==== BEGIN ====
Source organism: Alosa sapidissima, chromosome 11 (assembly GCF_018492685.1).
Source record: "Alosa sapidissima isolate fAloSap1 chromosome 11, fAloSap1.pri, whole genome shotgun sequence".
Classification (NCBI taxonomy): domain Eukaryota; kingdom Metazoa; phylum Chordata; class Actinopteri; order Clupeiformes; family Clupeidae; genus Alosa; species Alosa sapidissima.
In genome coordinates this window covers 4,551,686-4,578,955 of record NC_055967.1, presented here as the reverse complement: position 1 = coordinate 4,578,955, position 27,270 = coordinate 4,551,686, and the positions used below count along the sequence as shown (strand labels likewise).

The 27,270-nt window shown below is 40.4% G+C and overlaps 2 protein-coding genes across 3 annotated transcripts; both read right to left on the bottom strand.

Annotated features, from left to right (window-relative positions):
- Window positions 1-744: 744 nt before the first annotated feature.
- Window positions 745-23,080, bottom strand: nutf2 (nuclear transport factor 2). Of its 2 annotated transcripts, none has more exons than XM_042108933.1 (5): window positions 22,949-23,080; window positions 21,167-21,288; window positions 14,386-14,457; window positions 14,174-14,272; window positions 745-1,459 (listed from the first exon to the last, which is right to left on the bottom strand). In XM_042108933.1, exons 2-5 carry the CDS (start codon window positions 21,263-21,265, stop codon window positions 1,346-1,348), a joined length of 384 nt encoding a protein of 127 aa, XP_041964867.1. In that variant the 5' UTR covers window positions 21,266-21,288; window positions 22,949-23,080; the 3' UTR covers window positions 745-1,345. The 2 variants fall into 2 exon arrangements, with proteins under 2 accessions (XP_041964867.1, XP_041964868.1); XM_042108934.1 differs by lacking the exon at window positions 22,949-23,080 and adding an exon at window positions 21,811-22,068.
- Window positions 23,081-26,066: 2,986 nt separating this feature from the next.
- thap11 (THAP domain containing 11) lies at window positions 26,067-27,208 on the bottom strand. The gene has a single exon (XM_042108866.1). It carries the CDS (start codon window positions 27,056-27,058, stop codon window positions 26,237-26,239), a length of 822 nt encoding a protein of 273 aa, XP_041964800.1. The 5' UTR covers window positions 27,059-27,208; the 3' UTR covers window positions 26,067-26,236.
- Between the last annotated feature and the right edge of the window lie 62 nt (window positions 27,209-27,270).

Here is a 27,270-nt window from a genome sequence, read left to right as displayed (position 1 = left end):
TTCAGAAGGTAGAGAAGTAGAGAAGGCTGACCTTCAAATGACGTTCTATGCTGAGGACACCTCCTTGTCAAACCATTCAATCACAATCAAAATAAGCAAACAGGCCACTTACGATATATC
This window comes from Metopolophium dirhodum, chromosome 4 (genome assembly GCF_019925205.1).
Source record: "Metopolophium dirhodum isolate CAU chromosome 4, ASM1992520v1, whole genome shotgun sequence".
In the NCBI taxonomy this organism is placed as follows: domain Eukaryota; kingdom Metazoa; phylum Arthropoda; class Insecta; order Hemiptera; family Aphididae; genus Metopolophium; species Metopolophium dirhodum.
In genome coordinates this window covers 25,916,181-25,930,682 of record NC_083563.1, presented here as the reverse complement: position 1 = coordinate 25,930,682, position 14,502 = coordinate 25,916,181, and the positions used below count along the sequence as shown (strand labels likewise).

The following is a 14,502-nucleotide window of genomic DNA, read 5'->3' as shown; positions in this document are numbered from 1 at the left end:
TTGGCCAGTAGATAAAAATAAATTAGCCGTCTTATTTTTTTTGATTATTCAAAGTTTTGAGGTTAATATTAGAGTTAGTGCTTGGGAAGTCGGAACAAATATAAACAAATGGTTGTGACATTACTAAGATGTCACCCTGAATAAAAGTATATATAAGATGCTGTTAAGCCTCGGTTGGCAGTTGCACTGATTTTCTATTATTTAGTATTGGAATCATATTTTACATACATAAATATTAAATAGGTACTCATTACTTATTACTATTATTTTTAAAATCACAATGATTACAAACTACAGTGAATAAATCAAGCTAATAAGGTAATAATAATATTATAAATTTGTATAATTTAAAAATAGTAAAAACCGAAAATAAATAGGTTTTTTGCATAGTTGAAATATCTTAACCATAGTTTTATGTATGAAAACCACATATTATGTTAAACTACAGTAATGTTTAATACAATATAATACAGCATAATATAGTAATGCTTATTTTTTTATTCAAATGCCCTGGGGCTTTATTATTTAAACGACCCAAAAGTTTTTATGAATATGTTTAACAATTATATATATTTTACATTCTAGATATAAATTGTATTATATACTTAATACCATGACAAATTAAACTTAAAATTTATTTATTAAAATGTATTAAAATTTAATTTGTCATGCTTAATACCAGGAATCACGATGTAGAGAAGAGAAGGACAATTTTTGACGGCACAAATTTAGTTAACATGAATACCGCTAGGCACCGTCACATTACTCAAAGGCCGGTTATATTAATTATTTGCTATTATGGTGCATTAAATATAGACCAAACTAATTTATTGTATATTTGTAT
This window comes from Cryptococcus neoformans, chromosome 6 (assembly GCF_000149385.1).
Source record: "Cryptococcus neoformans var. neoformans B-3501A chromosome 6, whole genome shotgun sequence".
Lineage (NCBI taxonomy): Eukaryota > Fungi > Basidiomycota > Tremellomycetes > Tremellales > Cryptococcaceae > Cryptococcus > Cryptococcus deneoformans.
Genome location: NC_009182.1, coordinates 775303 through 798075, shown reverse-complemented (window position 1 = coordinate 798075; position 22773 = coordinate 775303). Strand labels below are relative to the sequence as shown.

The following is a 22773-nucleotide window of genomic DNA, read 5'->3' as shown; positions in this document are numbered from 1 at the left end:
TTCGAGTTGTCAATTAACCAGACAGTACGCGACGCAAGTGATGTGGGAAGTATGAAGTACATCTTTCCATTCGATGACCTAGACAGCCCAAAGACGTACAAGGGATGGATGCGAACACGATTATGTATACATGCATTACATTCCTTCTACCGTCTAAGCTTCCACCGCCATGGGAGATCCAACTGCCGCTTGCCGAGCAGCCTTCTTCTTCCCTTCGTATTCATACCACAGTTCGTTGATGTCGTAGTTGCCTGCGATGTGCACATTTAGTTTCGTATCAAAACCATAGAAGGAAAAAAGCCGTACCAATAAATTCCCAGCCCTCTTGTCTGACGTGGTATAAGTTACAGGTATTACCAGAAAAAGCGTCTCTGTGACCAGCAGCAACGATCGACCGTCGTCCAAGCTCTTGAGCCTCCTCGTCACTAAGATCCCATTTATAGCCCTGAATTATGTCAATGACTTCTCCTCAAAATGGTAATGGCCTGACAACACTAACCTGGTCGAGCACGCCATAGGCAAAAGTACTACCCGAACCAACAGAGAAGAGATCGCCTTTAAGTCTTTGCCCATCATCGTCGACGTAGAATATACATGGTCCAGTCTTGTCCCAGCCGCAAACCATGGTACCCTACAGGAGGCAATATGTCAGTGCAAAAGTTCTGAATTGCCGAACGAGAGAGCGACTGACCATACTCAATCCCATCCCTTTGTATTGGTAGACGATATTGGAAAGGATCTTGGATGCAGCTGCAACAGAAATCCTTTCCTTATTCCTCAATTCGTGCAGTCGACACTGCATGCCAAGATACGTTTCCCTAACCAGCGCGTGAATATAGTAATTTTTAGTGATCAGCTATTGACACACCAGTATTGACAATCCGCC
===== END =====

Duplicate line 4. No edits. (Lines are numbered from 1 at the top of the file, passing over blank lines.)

In genome coordinates this window covers 4,551,686-4,578,955 of record NC_055967.1, presented here as the reverse complement: position 1 = coordinate 4,578,955, position 27,270 = coordinate 4,551,686, and the positions used below count along the sequence as shown (strand labels likewise).